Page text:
Now we can fill in the cave tunnel puzzle, enter the tunnel -- and witness a major cliffhanger, as a giant salamander attacks Queen Valanice! And the story segues into...
CHAPTER 2 - "A Troll Is As A Troll Does"
We now rejoin Princess Rosella, who wakes up in the Troll King's chambers and is rather surprised to find she has been turned into a troll herself. In the community cavern, Rosella meets a female troll named Mathilde, whose voice for some reason is not particularly well-acted or recorded. But she tells us that she can turn Rosella back into a human if we bring her five items: baked beetles, a crystal dragon scale, a gold bowl, water of emerald, and a silver spoon. So there's some item collecting ahead.
Some troll men are asleep in a mud-filled hot tub. Listening to them, Rosella learns that the game's villainess, Malicia, is a human woman in the spirit of Cruella deVille, with a small dog and a black fur coat and hat, rumored by the trolls to be from the world above.
In the kitchen, the chef happily prepares a variety of disgusting dishes, until he notices Rosella hiding in the corner and throws her out. But if we use a toy rat to distract him, he chases the tasty morsel into the next room, giving Rosella an opportunity to snag the baked beetles and a gold bowl (avoiding the similar but useless brass bowl.)
There's a lava/mud stream mining operation in the caves, with a shaky chair elevator that's not accessible until later in the chapter. A beefy troll guards the bridge, and demands a thousand pieces of lead and a rat on a stick for passage. There's a wagon parked up the nearby hill that, it appears, could be used to knock him out of the way, but it only has three wheels, so we need to fix this wagon before we can fix his. The shield near the Troll King's throne could work as a wheel, but we need a pin of some kind to attach it to the axle -- close examination reveals that there's a spike on the shield that we can remove and use to lock the shield in place as a wheel. Now Rosella can ride the wagon to knock the troll out of the way.
Past the troll lies a very pretty crystal cavern, home of a large snoring and sighing crystalline dragon. The giant beast cries copious tears, but they don't seem to crystallize. So we must have to make other arrangements on this front.
We can also visit the troll forge, where the fire is VERY hot and the blacksmith won't let Rosella borrow the tongs, asking her for a smooch though she clearly finds him repellent. We find a mallet and a spoon mold here as well, and a polite troll jeweler toiling away in his workshop.
Below the forge is a cavern with some chunks of sulfur on the wall and pools of phosphorescent goo (the water of emerald) we can collect in the gold bowl. There is a lantern on the far side of a field of lava pillars with a remarkable updraft. Rosella can jump across these pillars, but some apparently possible routes are fatal, and the auto-checkpoint system comes in very handy as she finds her way across to claim the lantern.
Revisiting the mud pit, we find some troll women bathing there, and can listen to their gossip to learn that wet sulphur placed in a fire puts trolls to sleep. Now we can put the blacksmith to sleep, borrowing his equipment to pick up, cool and de-mold a silver spoon. That's one item down, and we also note that Rosella is more conscientious than her father and brother -- we can't take the tongs along, but have to return them to the forge.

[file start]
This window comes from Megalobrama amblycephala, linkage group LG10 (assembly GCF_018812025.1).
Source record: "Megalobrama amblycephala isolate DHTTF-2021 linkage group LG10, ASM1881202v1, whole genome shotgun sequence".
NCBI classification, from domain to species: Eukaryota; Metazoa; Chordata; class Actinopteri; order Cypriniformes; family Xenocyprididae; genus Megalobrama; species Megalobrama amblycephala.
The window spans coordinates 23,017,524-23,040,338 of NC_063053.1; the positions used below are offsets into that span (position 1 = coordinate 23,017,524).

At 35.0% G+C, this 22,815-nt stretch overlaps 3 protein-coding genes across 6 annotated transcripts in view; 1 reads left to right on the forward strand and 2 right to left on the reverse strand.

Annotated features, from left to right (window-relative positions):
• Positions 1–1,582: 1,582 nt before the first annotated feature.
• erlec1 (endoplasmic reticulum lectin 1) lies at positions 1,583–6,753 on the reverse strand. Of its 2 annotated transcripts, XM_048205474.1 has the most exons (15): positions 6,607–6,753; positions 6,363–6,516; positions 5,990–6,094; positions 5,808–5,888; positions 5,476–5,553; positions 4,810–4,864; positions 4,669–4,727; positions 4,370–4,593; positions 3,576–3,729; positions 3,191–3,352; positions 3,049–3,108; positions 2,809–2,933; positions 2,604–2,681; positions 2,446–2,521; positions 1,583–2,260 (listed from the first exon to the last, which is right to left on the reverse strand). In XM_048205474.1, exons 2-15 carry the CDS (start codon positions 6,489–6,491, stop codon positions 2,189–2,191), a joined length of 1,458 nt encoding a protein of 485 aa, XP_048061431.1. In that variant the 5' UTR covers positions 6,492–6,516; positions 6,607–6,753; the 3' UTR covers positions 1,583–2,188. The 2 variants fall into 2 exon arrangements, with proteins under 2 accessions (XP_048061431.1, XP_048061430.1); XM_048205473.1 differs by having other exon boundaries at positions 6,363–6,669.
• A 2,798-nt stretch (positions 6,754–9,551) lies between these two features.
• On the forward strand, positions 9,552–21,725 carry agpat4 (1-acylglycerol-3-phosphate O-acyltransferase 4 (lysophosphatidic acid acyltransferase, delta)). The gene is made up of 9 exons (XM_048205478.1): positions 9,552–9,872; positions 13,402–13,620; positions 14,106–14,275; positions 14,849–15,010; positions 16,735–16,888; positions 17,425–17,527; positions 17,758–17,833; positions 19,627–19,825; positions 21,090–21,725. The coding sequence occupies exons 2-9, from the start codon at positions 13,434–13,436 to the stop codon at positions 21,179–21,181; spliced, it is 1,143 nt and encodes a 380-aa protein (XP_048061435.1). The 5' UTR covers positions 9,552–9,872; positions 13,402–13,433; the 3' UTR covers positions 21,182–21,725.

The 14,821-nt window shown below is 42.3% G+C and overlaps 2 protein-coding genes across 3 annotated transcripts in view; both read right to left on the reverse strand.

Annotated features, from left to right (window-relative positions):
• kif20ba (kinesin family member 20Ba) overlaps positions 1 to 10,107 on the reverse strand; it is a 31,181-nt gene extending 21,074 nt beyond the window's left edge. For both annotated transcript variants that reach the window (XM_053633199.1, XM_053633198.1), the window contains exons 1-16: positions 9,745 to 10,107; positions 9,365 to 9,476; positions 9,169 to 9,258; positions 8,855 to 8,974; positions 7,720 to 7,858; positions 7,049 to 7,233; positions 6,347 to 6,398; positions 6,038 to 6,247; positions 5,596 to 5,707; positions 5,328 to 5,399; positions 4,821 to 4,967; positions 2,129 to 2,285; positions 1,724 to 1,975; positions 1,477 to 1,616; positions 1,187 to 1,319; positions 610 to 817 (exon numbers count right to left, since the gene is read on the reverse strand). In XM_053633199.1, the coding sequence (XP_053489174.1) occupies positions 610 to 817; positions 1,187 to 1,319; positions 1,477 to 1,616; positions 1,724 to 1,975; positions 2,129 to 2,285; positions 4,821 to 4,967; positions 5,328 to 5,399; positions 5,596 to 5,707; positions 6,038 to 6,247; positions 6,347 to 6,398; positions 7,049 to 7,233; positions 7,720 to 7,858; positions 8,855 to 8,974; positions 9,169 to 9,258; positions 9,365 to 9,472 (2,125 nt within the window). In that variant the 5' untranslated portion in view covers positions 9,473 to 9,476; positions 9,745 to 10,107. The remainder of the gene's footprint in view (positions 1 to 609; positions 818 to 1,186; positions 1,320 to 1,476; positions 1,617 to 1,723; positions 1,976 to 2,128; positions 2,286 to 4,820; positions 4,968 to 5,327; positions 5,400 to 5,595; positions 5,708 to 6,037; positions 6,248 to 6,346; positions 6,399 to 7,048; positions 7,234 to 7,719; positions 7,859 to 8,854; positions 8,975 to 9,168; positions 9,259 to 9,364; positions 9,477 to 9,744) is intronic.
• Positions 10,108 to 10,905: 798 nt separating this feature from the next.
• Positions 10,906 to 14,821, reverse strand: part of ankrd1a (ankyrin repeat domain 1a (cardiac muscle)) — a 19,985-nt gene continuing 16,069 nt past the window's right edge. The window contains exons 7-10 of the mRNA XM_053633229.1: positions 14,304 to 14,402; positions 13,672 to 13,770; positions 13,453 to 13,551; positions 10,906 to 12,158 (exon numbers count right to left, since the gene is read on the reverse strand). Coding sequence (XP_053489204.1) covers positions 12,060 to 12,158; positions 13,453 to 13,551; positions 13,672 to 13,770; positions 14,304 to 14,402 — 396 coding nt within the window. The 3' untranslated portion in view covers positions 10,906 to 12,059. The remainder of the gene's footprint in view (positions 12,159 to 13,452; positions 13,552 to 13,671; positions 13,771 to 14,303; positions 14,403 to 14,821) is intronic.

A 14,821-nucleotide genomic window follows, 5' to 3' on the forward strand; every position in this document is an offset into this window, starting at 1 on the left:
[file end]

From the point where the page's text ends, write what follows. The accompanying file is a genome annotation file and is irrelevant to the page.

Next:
We can capture a spark from the forge in Rosella's lantern -- this turns out to be the practical kind of spark that the crystal dragon is missing, and can be used to light her fire, literally. There's a nice lyrical interlude here as the revived dragon soars into the air, although the primitive CG animation here is not very good or expressive. The winged serpent promises to give Rosella a scale when she returns, and gives her a big gem now.
We can take the big gem to the troll jeweler, who gives Rosella his old hammer and chisel now that he can buy a new one; while we can't wake the exhausted dragon after she returns, we can use these tools to grab a scale (as long as Rosella avoids the dangers posed by her drowsily thrashing tail.)
Now that Rosella has collected all the ingredients, Mathilde prepares the promised spell, and after a few comical misfires, Rosella is human again, creating yet more work for the animators. The evil Malicia shows up, of course, and despite King Otar's protestations, imprisons Rosella in her room. Rosella can stack furniture and move a portrait on the wall to escape through a tunnel -- for some reason she couldn't do that as troll-Rosella earlier -- and when she emerges, she finds a silver pellet and a dragon toad.
Rosella finds Malicia abusing Mathilde, and if we show the dragon toad to the downtrodden troll, we learn that this is the real King Otar, and she gives us a rope to use with the elevator. Malicia manifests briefly, mostly so we can learn that she is scared of bats, rats and vermin. We can thus use the toy rat when she tries to block Rosella's path out of the mine -- using the rope, Rosella rises up the elevator shaft, screams at something unseen by the player, and we're on to...
CHAPTER 3 - "The Sky Is Falling!"
We rejoin Queen Valanice in dire straits -- but if she feeds the giant salamander the prickly pear from Chapter 1, the threatening amphibian goes away. (If she didn't pick it up earlier, we can still return to the desert area and track it down. No unforeseeable deathtraps this time around!)
Exploring the lush forest nearby, we encounter the majestic stag Attis, who advises the Queen that these woods are cursed. We also learn that he was once human, but now he is a stag and his wife, Ceres, a.k.a. Mother Nature, has been transformed into a tree. He is surprised that a noble of Etheria has the power to reach this land, and warns Valanice of the dangerous werefolk lurking in the woods to the west; he informs her that she can buy a salve in the village of Falderal that will allow her to pass through safely.